High Performance in Low Temperatures
A heat pump’s coefficient of performance (COP) will generally increase when the output temperature it is required to deliver is low. However, to use a heat pump in a house with limited heat emitters such as, for example, radiators, then it will be more efficient to use a high-temperature heat pump so as to prevent interruption when the heat emitter systems are to be refurbished in the entire building.
Ground source heat pumps that can produce 80°C output temperature are now available. With standard radiators, they are more than enough to heat the building and hot water required in the house.
We Have a Selection of Heat Pumps Which Provide Excellent Efficiency in the Harshest of Conditions
Air Source Heat Pumps
Compared to other types of heat pumps, air source heat pumps are more popular in the UK. An air source heat pump has two components: the air handler unit usually placed indoors and the heat pump itself usually installed outdoors.
The systems come with tubing that contains a refrigerant. The refrigerant moves between the indoor and outdoor units absorbing and releasing heat so as to heat or cool the building.
Modern air source heat pumps can cut down your energy bills by as much as 50%. They are also better at dehumidifying than central air conditioners. That means you get to experience more comfort in the warmer months.
In the past, air source heat pumps were more suitable for regions with warmer climates. However, with the advancements made in their technology, they work well in colder climates as well. You should note, however, that depending on the size of your heat pump, you will need an emergency heating system (also called an auxiliary system) if temperatures drop below 10 to 25 degrees F in your region.
Ductless, Mini-Split Heat Pumps
Air source heat pumps are also available for homes without ducts in a ductless version called a mini-split heat pump. These heat pumps make good add-ons to houses with unmanaged heating systems, such as heat from hot water, space heaters, and radiant panels.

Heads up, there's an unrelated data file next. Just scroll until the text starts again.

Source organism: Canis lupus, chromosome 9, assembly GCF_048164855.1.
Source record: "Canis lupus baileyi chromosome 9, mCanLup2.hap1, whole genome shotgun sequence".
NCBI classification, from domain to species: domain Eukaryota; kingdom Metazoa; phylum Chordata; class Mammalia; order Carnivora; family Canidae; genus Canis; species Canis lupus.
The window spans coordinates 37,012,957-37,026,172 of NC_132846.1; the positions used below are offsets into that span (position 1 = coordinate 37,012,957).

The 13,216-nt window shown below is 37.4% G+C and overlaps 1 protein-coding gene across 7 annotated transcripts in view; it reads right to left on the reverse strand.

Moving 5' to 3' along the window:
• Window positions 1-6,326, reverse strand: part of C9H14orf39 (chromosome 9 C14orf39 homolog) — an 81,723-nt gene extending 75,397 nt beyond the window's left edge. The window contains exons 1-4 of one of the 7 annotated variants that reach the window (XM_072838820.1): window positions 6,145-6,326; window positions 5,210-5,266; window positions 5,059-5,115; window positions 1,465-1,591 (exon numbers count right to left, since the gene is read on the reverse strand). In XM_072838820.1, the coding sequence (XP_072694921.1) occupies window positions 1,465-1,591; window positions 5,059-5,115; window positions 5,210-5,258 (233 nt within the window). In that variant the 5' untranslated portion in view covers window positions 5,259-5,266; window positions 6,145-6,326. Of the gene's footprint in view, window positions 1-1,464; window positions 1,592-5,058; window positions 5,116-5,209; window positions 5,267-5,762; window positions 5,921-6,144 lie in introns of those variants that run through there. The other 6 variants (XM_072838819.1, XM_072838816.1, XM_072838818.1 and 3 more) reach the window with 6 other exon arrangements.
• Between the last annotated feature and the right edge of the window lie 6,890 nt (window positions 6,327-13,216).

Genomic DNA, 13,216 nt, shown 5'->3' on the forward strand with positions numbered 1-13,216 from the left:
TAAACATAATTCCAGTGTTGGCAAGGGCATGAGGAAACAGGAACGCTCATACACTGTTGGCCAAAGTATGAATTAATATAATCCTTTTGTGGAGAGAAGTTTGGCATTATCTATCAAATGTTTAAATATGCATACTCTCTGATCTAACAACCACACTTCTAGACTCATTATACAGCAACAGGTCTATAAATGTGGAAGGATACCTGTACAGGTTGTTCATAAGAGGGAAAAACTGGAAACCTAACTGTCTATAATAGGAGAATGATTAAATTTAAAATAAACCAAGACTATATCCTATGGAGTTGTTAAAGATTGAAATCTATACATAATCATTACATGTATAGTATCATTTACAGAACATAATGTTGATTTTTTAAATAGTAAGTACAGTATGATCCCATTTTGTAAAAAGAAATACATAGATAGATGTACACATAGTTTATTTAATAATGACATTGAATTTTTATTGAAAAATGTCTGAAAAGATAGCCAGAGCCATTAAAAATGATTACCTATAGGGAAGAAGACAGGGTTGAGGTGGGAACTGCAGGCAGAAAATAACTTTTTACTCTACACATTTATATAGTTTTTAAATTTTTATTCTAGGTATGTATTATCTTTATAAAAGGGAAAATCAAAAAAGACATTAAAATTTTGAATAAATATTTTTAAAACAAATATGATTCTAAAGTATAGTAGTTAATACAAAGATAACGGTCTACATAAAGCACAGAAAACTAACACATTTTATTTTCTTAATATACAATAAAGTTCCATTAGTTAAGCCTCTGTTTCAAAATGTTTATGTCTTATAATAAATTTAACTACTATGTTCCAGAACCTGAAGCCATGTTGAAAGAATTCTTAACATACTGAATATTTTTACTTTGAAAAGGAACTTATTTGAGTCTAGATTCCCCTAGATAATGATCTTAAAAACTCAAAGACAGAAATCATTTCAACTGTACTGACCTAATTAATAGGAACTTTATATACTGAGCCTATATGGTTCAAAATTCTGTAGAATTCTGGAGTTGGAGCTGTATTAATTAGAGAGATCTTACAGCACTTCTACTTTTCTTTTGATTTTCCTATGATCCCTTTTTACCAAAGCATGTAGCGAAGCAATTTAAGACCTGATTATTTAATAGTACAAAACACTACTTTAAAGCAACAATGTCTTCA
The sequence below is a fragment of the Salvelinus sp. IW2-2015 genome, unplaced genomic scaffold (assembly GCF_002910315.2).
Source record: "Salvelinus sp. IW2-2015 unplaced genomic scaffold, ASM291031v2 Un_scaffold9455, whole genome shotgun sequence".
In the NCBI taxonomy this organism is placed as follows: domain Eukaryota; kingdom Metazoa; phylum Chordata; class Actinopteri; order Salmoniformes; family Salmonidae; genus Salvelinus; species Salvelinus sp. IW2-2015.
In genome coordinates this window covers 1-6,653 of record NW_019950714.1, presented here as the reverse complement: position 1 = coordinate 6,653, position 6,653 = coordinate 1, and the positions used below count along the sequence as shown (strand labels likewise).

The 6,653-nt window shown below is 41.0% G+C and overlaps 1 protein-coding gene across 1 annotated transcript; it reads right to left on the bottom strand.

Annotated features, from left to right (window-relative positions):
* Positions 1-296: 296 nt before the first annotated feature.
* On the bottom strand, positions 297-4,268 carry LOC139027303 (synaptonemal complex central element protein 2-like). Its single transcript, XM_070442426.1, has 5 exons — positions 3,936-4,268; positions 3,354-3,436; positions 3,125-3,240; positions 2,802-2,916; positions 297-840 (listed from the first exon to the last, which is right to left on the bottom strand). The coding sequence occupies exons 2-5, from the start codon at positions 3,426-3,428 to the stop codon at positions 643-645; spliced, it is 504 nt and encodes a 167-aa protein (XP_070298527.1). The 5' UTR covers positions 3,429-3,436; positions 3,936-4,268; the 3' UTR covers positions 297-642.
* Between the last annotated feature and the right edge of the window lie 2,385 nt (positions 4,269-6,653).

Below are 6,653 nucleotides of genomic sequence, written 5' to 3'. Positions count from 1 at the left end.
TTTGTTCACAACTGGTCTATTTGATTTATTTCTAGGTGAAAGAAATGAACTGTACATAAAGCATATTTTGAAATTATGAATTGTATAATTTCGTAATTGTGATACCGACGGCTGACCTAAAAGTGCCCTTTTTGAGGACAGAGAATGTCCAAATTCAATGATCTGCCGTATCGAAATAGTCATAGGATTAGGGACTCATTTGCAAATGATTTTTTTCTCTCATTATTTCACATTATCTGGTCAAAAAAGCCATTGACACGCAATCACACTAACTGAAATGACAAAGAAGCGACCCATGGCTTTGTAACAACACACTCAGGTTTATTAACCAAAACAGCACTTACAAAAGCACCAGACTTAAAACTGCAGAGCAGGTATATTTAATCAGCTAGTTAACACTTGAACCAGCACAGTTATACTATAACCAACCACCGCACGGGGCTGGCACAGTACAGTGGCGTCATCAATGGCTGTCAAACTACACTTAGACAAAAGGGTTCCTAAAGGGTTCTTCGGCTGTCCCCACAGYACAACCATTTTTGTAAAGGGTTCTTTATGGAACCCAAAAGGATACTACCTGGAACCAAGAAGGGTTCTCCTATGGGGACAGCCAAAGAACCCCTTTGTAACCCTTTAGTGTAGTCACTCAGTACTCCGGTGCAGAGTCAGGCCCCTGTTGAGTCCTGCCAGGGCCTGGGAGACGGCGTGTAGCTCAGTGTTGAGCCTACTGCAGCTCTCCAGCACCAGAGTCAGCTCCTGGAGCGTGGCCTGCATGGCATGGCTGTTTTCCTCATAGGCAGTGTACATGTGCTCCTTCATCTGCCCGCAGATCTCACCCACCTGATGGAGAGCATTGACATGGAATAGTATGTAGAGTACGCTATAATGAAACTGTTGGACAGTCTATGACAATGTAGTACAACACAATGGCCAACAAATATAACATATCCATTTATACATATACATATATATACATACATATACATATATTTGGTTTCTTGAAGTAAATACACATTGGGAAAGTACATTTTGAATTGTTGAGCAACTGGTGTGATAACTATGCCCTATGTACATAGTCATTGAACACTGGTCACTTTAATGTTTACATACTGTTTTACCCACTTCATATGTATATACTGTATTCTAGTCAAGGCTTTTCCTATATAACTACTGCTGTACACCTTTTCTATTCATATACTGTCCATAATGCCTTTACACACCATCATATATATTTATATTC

They may also be a good choice for room additions, where it is not feasible to extend or install distribution ductwork. The key benefits of mini-split systems are their compact scale and versatility for different rooms to zone or heat and cool individual rooms.
Mini-split systems are often simpler to install than traditional heating and refrigeration devices. And since mini splits don’t have ducts, they prevent energy losses that are peculiar to ductwork. The main drawback of mini splits is their cost (usually 30% more than central systems). They are also hard to size and install and are often unattractive. Although getting a split-ductless heat pump is more expensive than alternative systems, government incentives can help you offset the cost of installation later on.
Ground or Water Source Heat Pumps
Ground or water source heat pumps transport heat through underground pipes. The pipes carry a water solution that is heated by the soil or lake (or nearby water source) as the case may be, at a temperature of about 10 to 15 degrees Celsius and then supply it to your home.
In comparison with a conventional heating and cooling system, ground source heat pumps can lower your energy consumption by 25% to 50%. Moreover, they are silent, need minimal maintenance, operate efficiently in severe climate conditions, and are long-lasting.
However, not all space and soil conditions are suitable for ground source heat pumps and they are very expensive to install, more expensive than their air source counterpart.